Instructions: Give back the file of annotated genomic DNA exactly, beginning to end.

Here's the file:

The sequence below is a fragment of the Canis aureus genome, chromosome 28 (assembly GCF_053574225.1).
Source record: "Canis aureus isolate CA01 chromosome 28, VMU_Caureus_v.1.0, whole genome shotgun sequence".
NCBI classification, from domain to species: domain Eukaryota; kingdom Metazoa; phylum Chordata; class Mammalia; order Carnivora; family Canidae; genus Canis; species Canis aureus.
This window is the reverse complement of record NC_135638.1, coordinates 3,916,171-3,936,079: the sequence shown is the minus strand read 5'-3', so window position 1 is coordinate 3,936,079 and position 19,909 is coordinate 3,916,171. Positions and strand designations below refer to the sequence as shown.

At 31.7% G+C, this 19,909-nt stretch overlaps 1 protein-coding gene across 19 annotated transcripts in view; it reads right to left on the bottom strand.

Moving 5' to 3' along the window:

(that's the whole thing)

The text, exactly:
The sequence below is a fragment of the Canis aureus genome, chromosome 28 (assembly GCF_053574225.1).
Source record: "Canis aureus isolate CA01 chromosome 28, VMU_Caureus_v.1.0, whole genome shotgun sequence".
NCBI classification, from domain to species: domain Eukaryota; kingdom Metazoa; phylum Chordata; class Mammalia; order Carnivora; family Canidae; genus Canis; species Canis aureus.
This window is the reverse complement of record NC_135638.1, coordinates 3,916,171-3,936,079: the sequence shown is the minus strand read 5'-3', so window position 1 is coordinate 3,936,079 and position 19,909 is coordinate 3,916,171. Positions and strand designations below refer to the sequence as shown.

At 31.7% G+C, this 19,909-nt stretch overlaps 1 protein-coding gene across 19 annotated transcripts in view; it reads right to left on the bottom strand.

Moving 5' to 3' along the window: